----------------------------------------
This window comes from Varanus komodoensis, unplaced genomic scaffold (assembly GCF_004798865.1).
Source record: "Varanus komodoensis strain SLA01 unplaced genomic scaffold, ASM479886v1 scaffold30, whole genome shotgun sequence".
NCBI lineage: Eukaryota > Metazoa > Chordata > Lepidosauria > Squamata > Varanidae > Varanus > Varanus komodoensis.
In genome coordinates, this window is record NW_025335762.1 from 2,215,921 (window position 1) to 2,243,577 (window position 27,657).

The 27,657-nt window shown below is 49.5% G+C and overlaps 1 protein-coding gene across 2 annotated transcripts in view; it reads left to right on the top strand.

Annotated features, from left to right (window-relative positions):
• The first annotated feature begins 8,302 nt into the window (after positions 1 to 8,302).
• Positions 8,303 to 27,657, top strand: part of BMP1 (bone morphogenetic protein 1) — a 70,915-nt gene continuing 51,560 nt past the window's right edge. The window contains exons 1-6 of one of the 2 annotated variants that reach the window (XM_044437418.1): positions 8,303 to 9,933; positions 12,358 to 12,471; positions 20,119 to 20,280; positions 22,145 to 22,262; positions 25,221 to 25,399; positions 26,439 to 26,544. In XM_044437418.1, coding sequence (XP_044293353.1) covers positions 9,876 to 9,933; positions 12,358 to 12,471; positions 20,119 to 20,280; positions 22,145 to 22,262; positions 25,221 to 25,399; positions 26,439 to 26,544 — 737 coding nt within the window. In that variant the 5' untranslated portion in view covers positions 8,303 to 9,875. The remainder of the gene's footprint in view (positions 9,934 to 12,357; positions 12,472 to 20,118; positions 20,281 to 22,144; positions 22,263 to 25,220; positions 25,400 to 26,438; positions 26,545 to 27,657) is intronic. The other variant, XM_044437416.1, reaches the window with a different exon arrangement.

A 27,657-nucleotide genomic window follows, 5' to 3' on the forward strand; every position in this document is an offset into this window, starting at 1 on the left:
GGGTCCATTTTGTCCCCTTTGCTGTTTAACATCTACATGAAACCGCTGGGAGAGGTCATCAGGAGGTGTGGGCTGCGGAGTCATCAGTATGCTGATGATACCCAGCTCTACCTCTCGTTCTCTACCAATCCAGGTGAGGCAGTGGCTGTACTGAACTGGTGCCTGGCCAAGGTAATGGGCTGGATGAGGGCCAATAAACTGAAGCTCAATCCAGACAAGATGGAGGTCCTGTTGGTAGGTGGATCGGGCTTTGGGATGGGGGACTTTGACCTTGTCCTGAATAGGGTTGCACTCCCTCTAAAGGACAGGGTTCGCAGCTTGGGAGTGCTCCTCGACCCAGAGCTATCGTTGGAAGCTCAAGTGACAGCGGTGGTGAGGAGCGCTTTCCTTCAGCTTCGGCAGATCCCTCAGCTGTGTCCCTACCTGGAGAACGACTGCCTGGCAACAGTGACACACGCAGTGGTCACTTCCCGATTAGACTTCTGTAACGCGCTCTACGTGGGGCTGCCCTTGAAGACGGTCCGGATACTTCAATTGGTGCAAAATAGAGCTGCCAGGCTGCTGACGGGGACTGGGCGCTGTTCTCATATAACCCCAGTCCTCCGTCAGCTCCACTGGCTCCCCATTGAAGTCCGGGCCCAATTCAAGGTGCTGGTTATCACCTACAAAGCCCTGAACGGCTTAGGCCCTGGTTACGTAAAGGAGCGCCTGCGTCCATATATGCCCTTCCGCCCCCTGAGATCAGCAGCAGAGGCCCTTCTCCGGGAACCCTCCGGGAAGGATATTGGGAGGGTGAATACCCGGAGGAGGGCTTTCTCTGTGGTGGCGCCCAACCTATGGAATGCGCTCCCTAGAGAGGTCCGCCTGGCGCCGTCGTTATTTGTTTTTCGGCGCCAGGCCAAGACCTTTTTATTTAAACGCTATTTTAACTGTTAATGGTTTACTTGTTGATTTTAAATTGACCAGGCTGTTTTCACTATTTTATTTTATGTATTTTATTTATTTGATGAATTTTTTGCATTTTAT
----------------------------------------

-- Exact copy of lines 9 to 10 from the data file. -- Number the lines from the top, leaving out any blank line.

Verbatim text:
A 27,657-nucleotide genomic window follows, 5' to 3' on the forward strand; every position in this document is an offset into this window, starting at 1 on the left:
GGGTCCATTTTGTCCCCTTTGCTGTTTAACATCTACATGAAACCGCTGGGAGAGGTCATCAGGAGGTGTGGGCTGCGGAGTCATCAGTATGCTGATGATACCCAGCTCTACCTCTCGTTCTCTACCAATCCAGGTGAGGCAGTGGCTGTACTGAACTGGTGCCTGGCCAAGGTAATGGGCTGGATGAGGGCCAATAAACTGAAGCTCAATCCAGACAAGATGGAGGTCCTGTTGGTAGGTGGATCGGGCTTTGGGATGGGGGACTTTGACCTTGTCCTGAATAGGGTTGCACTCCCTCTAAAGGACAGGGTTCGCAGCTTGGGAGTGCTCCTCGACCCAGAGCTATCGTTGGAAGCTCAAGTGACAGCGGTGGTGAGGAGCGCTTTCCTTCAGCTTCGGCAGATCCCTCAGCTGTGTCCCTACCTGGAGAACGACTGCCTGGCAACAGTGACACACGCAGTGGTCACTTCCCGATTAGACTTCTGTAACGCGCTCTACGTGGGGCTGCCCTTGAAGACGGTCCGGATACTTCAATTGGTGCAAAATAGAGCTGCCAGGCTGCTGACGGGGACTGGGCGCTGTTCTCATATAACCCCAGTCCTCCGTCAGCTCCACTGGCTCCCCATTGAAGTCCGGGCCCAATTCAAGGTGCTGGTTATCACCTACAAAGCCCTGAACGGCTTAGGCCCTGGTTACGTAAAGGAGCGCCTGCGTCCATATATGCCCTTCCGCCCCCTGAGATCAGCAGCAGAGGCCCTTCTCCGGGAACCCTCCGGGAAGGATATTGGGAGGGTGAATACCCGGAGGAGGGCTTTCTCTGTGGTGGCGCCCAACCTATGGAATGCGCTCCCTAGAGAGGTCCGCCTGGCGCCGTCGTTATTTGTTTTTCGGCGCCAGGCCAAGACCTTTTTATTTAAACGCTATTTTAACTGTTAATGGTTTACTTGTTGATTTTAAATTGACCAGGCTGTTTTCACTATTTTATTTTATGTATTTTATTTATTTGATGAATTTTTTGCATTTTAT